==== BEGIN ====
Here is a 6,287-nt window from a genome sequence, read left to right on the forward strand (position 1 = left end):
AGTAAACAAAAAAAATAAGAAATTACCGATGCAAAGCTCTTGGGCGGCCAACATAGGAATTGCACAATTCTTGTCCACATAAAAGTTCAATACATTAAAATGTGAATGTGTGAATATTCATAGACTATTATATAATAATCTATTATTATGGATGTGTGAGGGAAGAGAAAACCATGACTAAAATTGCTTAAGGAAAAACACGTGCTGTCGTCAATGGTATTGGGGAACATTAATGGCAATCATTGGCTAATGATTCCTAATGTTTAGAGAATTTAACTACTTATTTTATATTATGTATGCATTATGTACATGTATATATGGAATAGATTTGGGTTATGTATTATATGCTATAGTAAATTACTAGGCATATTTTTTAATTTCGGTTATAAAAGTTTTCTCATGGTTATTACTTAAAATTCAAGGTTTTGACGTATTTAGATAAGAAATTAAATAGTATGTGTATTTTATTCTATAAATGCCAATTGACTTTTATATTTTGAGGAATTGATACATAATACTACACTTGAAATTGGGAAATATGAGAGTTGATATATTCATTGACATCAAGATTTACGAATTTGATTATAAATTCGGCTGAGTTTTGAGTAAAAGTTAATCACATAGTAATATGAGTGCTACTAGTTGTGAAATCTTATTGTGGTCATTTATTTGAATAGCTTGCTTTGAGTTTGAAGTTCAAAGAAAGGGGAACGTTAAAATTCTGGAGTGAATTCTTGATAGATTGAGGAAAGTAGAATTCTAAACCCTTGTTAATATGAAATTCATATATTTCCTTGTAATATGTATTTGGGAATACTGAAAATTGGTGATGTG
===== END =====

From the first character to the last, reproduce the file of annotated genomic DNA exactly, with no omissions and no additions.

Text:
Here is a 6,287-nt window from a genome sequence, read left to right on the forward strand (position 1 = left end):
AGTAAACAAAAAAAATAAGAAATTACCGATGCAAAGCTCTTGGGCGGCCAACATAGGAATTGCACAATTCTTGTCCACATAAAAGTTCAATACATTAAAATGTGAATGTGTGAATATTCATAGACTATTATATAATAATCTATTATTATGGATGTGTGAGGGAAGAGAAAACCATGACTAAAATTGCTTAAGGAAAAACACGTGCTGTCGTCAATGGTATTGGGGAACATTAATGGCAATCATTGGCTAATGATTCCTAATGTTTAGAGAATTTAACTACTTATTTTATATTATGTATGCATTATGTACATGTATATATGGAATAGATTTGGGTTATGTATTATATGCTATAGTAAATTACTAGGCATATTTTTTAATTTCGGTTATAAAAGTTTTCTCATGGTTATTACTTAAAATTCAAGGTTTTGACGTATTTAGATAAGAAATTAAATAGTATGTGTATTTTATTCTATAAATGCCAATTGACTTTTATATTTTGAGGAATTGATACATAATACTACACTTGAAATTGGGAAATATGAGAGTTGATATATTCATTGACATCAAGATTTACGAATTTGATTATAAATTCGGCTGAGTTTTGAGTAAAAGTTAATCACATAGTAATATGAGTGCTACTAGTTGTGAAATCTTATTGTGGTCATTTATTTGAATAGCTTGCTTTGAGTTTGAAGTTCAAAGAAAGGGGAACGTTAAAATTCTGGAGTGAATTCTTGATAGATTGAGGAAAGTAGAATTCTAAACCCTTGTTAATATGAAATTCATATATTTCCTTGTAATATGTATTTGGGAATACTGAAAATTGGTGATGTG